Helping NJ clients navigate the process of a short sale
When people are seriously impacted by the real estate market or life’s curveballs and they cannot keep up payments on their home, they may have to consider the process of the short sale. Some people find themselves in a predicament because their mortgage is worth more than the market value of the property. Some bought at the top of the market. Some were swindled by the dangerous financial schemes that put the United States in recession. Regardless, some may have to request a short sale from their lender. If you are in a bad financial situation and a short sale is a reality for you, contact Juan C. Velasco, Esq. Velasco Law Office is ready to protect your interests and rights through the process of the short sale. Allow Attorney Velasco to serve your needs when dealing with lenders.
Short sale explained
A short sale is when a lender agrees to accept the payoff of a loan that is less than the full amount of the mortgage. It will most likely impact the debtor’s credit but not to the same effect as foreclosure or bankruptcy. A short sale is a good option when the debt is just real estate. The transaction depends on the acceptance of the lender to settle on less. If you can afford your mortgage or the lender believes you can, you will most likely be denied. The seller cannot receive any proceeds and all closing costs are covered by the bank.
The process of the short sale is complicated by the need for the lender to approve the sale. The contract and commission agreements will state that the transaction is contingent upon the approval of the lender. The general process is as followed:
- The seller agrees to an offer
- The lender approves the offer
- The seller demonstrates financial hardship
- The lender agrees to the financial hardship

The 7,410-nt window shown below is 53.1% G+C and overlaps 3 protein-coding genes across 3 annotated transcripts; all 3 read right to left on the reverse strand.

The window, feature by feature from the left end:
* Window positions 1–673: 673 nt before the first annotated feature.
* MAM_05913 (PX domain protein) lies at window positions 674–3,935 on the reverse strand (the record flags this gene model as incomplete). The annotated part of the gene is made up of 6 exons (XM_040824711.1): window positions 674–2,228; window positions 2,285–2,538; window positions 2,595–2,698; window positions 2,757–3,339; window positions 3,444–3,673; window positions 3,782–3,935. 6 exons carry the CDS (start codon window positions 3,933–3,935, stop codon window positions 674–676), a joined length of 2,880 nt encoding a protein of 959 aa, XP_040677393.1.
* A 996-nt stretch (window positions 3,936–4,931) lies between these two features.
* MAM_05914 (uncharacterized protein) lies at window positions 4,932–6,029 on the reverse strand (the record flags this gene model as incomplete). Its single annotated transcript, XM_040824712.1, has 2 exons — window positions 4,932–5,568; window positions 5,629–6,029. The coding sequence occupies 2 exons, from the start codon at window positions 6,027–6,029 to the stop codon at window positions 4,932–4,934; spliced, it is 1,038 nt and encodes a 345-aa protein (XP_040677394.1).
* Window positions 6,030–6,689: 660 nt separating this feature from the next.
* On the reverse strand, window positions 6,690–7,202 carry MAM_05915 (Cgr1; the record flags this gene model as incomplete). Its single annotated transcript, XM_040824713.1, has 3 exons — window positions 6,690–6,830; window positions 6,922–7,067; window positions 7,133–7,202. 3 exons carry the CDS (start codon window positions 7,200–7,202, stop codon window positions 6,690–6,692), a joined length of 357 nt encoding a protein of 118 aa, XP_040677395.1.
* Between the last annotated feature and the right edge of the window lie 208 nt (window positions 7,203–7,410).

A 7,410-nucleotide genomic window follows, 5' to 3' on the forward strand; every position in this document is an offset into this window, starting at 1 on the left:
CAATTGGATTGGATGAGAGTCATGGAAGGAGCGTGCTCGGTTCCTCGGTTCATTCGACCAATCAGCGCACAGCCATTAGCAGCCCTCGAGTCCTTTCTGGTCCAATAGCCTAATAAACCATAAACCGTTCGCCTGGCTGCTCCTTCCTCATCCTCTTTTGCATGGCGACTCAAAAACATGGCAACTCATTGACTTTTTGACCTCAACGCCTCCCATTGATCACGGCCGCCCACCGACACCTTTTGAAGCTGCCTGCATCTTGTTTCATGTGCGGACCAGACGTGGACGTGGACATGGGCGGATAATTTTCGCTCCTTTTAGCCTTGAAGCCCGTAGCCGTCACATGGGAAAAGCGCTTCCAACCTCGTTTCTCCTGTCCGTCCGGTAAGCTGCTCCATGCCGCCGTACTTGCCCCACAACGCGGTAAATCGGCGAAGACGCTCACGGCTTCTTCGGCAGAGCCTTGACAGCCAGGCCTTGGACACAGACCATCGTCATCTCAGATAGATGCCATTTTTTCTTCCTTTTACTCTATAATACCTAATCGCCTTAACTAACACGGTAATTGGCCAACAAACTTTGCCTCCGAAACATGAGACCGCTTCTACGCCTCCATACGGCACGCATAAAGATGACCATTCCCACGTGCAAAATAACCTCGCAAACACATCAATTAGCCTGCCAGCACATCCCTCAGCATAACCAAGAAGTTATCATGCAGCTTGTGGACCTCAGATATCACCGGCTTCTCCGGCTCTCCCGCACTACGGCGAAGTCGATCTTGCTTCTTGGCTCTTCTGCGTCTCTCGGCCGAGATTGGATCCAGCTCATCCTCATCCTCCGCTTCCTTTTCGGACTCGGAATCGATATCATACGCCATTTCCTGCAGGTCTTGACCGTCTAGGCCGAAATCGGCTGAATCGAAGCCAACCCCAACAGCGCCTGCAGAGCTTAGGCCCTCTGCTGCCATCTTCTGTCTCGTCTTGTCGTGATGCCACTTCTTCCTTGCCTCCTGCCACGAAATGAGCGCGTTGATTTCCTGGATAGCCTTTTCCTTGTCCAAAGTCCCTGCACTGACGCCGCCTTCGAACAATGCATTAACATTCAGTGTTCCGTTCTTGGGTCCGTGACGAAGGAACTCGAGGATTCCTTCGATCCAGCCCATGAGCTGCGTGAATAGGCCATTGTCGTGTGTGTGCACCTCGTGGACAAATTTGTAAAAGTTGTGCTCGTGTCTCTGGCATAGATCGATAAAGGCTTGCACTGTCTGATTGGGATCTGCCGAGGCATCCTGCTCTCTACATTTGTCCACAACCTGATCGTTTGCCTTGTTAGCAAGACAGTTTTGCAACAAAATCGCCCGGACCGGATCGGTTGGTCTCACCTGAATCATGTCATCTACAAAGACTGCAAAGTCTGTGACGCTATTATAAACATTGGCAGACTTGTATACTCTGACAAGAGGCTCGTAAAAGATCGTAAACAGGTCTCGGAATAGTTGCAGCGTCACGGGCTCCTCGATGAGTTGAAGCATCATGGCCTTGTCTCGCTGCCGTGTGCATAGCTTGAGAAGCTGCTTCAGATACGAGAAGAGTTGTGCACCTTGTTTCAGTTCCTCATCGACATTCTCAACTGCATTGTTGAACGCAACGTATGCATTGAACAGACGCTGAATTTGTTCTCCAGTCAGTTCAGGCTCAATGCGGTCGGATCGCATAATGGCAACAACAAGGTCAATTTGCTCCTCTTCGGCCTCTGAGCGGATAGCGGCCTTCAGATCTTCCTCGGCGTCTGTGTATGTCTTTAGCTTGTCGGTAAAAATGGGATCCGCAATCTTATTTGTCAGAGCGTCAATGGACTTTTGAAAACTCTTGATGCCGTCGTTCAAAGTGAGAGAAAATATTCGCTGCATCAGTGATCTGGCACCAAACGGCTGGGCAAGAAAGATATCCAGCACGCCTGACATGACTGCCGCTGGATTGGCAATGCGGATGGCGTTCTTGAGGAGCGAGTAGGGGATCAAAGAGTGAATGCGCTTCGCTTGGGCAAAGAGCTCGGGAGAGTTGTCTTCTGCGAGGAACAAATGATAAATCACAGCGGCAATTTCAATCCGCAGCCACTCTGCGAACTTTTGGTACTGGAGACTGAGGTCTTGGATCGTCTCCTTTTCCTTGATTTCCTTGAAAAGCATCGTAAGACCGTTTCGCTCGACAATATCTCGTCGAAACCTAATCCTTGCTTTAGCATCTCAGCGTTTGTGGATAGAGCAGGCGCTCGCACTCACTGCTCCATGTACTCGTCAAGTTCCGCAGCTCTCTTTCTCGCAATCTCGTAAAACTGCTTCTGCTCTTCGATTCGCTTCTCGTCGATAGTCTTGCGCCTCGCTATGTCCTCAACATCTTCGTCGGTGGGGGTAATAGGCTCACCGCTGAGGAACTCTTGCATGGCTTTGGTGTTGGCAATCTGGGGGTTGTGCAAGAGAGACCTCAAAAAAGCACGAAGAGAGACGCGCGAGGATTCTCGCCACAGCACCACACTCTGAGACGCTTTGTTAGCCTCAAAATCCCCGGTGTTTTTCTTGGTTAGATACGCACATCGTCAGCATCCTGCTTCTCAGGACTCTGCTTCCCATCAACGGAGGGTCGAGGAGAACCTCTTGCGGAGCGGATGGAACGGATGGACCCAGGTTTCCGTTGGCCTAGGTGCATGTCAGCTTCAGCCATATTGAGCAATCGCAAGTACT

- The lender conducts a “broker’s price opinion” to ensure the sale price is justified
- The lender approves or denies the short sale
Complications to the short sale
There are many variables that can impact a short sale. If there are two or more loans involved in the short sale and one of the lenders is not offered an acceptable amount, they may reject the sale. Other factors that can impact a short sale include:
- Liens on the title
- Overdue homeowners or association dues
- Liquid assets that can cover the shortage
You may still be liable for the difference
In quite a few short sales, the seller is still liable for the difference of the mortgage, also called the “deficiency.” Just because your lender has agreed to take less for the property does not mean that you are off the hook for the difference. As things change, so does peoples’ financial situations. If you are able to pay the difference in the future, your lender reserves the right to seek full payment, with a few exceptions.
Contact a Middlesex County law firm with short sale experience
When you are seriously impacted by the difference in your mortgage and the property’s value on the market, a short sale may be a reality for you. Allow Velasco Law Office to help you through a tough situation. Attorney Velasco has over 25 years of experience guiding clients through the process of the short sale. With quality legal support, you have a good chance of making a deal that appeases your lender, allowing the transaction to go through. If you need an effective attorney to help you conclude the matter in the best way possible, contact Velasco Law Office.